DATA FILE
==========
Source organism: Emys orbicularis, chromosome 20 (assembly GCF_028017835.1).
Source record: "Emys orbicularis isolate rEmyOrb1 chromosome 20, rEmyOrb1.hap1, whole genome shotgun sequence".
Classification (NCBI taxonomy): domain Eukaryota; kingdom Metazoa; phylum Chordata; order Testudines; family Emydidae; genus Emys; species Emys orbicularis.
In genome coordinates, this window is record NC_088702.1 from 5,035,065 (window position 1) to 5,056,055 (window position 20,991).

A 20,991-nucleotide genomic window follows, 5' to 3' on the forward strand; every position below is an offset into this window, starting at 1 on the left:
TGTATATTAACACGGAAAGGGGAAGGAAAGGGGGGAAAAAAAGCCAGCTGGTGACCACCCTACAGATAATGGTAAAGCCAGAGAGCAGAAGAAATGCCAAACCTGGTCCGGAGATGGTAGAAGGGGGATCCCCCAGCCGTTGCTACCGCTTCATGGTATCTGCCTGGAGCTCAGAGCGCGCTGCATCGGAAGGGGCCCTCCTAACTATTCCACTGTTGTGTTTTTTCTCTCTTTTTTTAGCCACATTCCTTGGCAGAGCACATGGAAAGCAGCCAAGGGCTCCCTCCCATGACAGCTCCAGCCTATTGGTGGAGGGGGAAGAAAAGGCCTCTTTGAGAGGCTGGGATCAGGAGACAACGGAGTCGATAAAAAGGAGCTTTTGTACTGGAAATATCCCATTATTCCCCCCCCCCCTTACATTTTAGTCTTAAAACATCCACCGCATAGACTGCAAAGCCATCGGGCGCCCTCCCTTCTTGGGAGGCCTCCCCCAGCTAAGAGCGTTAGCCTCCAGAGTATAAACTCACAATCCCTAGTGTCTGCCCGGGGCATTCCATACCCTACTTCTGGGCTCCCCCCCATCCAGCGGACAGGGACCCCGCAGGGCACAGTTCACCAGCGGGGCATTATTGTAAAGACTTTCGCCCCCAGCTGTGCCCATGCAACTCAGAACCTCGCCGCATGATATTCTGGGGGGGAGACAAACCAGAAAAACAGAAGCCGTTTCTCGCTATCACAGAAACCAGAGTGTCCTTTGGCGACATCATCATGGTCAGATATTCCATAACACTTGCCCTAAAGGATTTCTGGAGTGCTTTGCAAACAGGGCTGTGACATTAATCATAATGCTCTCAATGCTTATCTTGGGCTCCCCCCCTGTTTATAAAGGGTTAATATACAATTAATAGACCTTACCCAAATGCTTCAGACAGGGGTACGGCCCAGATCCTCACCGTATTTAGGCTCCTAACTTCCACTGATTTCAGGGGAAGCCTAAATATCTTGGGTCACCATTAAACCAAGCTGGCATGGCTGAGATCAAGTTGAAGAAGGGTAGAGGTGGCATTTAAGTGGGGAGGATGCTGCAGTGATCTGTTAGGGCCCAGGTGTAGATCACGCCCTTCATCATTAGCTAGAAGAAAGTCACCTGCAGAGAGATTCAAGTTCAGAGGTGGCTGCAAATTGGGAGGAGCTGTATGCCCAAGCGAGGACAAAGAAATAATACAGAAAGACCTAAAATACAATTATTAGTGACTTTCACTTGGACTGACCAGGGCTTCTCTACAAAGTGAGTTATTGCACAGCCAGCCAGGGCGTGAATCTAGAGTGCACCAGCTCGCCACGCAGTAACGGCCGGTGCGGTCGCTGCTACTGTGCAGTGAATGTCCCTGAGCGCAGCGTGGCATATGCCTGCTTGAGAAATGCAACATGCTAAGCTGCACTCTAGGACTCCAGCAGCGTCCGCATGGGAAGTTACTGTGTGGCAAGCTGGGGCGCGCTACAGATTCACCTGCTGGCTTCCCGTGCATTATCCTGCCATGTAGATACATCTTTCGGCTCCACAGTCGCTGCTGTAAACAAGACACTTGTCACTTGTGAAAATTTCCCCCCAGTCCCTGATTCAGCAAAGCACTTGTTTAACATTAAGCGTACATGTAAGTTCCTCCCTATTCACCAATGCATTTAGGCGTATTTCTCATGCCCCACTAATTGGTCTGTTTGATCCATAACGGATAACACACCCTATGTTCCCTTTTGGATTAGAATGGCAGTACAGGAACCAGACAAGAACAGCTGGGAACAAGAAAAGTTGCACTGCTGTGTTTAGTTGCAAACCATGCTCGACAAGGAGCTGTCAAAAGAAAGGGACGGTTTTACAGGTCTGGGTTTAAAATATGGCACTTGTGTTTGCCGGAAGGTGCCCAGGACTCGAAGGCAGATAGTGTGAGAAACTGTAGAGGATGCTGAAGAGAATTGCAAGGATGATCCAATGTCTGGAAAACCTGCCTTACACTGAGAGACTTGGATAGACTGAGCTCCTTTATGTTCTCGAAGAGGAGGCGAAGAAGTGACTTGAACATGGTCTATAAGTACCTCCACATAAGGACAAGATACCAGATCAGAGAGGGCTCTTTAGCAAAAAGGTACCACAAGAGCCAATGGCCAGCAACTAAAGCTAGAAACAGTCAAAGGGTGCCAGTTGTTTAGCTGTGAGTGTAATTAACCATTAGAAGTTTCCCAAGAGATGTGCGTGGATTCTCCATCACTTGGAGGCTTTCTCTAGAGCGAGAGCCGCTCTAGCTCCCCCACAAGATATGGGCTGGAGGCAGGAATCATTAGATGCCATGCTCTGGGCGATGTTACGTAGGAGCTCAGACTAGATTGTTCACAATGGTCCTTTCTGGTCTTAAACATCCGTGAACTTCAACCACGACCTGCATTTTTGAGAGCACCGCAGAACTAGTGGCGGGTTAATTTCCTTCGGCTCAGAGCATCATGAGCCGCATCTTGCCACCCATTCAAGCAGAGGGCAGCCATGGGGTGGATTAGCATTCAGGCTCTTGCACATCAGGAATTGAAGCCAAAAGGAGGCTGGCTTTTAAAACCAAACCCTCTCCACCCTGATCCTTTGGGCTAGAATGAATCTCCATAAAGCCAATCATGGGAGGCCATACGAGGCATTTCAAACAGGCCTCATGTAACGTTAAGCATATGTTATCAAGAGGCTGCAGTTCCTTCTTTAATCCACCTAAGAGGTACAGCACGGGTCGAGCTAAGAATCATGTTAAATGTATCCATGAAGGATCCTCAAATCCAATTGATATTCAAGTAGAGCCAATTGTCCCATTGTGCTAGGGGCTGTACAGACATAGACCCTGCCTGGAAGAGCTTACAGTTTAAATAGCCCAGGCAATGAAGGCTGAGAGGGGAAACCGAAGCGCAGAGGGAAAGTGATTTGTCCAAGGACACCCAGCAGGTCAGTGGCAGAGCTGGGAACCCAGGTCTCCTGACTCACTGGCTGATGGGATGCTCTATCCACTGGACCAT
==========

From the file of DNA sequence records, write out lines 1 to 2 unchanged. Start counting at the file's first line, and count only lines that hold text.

Source organism: Emys orbicularis, chromosome 20 (assembly GCF_028017835.1).
Source record: "Emys orbicularis isolate rEmyOrb1 chromosome 20, rEmyOrb1.hap1, whole genome shotgun sequence".